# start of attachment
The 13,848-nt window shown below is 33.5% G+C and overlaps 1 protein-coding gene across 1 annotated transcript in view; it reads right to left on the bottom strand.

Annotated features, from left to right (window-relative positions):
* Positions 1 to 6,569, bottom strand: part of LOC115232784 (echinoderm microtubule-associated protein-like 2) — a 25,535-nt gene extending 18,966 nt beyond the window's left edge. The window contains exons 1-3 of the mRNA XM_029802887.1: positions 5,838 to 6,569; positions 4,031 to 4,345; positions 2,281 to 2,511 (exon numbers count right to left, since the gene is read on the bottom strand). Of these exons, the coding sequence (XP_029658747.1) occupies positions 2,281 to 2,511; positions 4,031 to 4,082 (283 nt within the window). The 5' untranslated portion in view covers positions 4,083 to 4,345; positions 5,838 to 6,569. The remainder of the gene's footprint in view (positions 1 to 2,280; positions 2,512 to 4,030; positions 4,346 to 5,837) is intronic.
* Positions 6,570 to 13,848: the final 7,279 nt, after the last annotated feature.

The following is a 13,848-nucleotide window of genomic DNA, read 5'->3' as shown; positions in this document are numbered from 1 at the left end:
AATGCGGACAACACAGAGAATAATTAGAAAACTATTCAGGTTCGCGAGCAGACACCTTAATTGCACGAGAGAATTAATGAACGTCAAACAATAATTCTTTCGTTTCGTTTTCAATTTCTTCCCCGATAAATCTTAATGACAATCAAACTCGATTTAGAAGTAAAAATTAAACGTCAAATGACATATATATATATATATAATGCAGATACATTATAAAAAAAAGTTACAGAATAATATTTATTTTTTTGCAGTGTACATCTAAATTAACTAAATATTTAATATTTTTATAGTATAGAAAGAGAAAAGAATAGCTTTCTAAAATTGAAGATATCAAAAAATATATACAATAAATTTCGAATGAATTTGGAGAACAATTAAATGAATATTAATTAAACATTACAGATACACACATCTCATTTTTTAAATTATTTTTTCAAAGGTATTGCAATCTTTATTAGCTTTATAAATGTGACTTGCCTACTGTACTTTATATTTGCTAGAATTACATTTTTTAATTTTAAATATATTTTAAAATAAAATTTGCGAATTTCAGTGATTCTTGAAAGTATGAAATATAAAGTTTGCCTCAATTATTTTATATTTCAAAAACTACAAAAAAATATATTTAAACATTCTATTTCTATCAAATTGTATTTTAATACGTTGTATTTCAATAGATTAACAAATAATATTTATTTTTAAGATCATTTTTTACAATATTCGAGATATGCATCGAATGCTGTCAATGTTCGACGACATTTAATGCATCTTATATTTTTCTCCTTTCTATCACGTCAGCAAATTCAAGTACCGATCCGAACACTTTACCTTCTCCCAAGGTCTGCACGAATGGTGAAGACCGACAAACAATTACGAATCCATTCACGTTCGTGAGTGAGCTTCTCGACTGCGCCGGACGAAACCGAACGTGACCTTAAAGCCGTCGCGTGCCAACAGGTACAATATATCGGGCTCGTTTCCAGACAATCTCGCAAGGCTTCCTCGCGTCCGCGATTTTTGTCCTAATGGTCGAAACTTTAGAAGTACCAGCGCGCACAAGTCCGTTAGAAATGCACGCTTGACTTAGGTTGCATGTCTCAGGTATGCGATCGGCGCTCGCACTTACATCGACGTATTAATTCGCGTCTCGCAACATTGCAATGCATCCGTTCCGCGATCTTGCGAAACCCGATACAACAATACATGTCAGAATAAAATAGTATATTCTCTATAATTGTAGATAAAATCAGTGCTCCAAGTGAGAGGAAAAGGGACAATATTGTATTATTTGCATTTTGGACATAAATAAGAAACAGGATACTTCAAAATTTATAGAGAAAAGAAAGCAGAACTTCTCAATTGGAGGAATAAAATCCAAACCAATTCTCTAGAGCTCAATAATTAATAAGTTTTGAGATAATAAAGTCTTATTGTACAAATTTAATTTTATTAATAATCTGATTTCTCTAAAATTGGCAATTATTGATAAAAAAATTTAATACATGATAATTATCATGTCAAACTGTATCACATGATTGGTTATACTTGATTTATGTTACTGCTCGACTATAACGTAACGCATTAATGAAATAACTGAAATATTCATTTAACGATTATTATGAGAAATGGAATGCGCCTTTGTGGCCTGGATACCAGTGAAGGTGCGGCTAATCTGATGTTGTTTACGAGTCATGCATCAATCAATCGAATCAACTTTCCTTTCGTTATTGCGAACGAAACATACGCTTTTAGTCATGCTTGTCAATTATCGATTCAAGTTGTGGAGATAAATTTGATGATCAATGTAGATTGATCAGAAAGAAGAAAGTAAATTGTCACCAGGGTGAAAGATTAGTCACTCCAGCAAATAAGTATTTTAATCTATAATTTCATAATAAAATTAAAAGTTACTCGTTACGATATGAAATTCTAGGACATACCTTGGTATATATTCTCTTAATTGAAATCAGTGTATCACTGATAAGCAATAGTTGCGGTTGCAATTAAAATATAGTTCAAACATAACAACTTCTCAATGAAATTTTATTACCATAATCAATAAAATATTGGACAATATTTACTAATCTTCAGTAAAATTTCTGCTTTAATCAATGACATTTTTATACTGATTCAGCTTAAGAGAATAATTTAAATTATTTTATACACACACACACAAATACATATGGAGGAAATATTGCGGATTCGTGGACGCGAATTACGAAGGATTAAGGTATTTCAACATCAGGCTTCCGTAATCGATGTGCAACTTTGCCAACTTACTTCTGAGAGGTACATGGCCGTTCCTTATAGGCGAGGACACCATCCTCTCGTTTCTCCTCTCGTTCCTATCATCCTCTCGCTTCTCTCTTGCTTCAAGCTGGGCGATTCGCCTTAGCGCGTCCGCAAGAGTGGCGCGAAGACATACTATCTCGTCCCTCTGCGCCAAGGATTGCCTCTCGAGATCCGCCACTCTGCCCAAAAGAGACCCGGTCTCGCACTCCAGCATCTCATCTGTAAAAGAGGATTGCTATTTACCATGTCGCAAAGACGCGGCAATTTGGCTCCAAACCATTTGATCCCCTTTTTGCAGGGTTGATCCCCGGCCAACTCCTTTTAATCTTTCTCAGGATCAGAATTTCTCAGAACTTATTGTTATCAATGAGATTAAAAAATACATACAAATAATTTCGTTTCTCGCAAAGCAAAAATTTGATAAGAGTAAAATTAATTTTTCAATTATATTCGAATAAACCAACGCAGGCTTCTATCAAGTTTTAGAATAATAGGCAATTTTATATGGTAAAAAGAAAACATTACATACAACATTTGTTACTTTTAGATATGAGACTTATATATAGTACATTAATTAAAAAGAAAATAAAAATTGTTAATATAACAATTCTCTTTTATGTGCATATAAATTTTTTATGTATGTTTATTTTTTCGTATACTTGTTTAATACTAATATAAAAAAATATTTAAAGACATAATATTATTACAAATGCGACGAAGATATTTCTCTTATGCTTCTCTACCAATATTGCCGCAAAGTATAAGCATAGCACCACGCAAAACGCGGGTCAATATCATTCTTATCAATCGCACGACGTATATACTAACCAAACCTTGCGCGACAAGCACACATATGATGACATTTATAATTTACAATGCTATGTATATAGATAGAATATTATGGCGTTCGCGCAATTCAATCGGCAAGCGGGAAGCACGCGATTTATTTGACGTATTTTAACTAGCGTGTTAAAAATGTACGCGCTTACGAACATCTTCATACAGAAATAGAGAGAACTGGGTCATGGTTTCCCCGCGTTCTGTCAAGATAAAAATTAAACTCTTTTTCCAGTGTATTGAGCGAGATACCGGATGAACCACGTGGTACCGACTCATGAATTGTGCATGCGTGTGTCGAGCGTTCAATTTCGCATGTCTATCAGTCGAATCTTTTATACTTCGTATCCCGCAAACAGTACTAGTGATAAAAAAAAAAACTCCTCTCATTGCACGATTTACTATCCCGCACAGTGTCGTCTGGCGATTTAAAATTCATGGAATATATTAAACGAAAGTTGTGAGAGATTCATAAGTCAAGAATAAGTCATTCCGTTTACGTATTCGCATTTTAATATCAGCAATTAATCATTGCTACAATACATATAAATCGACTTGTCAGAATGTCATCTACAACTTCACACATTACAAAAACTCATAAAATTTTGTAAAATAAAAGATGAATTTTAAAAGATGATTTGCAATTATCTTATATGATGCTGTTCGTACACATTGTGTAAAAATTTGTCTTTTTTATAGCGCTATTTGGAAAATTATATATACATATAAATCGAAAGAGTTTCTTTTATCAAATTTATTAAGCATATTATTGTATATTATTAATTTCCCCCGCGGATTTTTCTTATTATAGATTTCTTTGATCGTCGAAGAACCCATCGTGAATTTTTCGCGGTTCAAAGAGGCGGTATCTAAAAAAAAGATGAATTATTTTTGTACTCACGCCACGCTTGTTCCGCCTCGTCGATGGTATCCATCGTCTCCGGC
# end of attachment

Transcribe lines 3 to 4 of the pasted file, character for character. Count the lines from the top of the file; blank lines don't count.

* Positions 1 to 6,569, bottom strand: part of LOC115232784 (echinoderm microtubule-associated protein-like 2) — a 25,535-nt gene extending 18,966 nt beyond the window's left edge. The window contains exons 1-3 of the mRNA XM_029802887.1: positions 5,838 to 6,569; positions 4,031 to 4,345; positions 2,281 to 2,511 (exon numbers count right to left, since the gene is read on the bottom strand). Of these exons, the coding sequence (XP_029658747.1) occupies positions 2,281 to 2,511; positions 4,031 to 4,082 (283 nt within the window). The 5' untranslated portion in view covers positions 4,083 to 4,345; positions 5,838 to 6,569. The remainder of the gene's footprint in view (positions 1 to 2,280; positions 2,512 to 4,030; positions 4,346 to 5,837) is intronic.
* Positions 6,570 to 13,848: the final 7,279 nt, after the last annotated feature.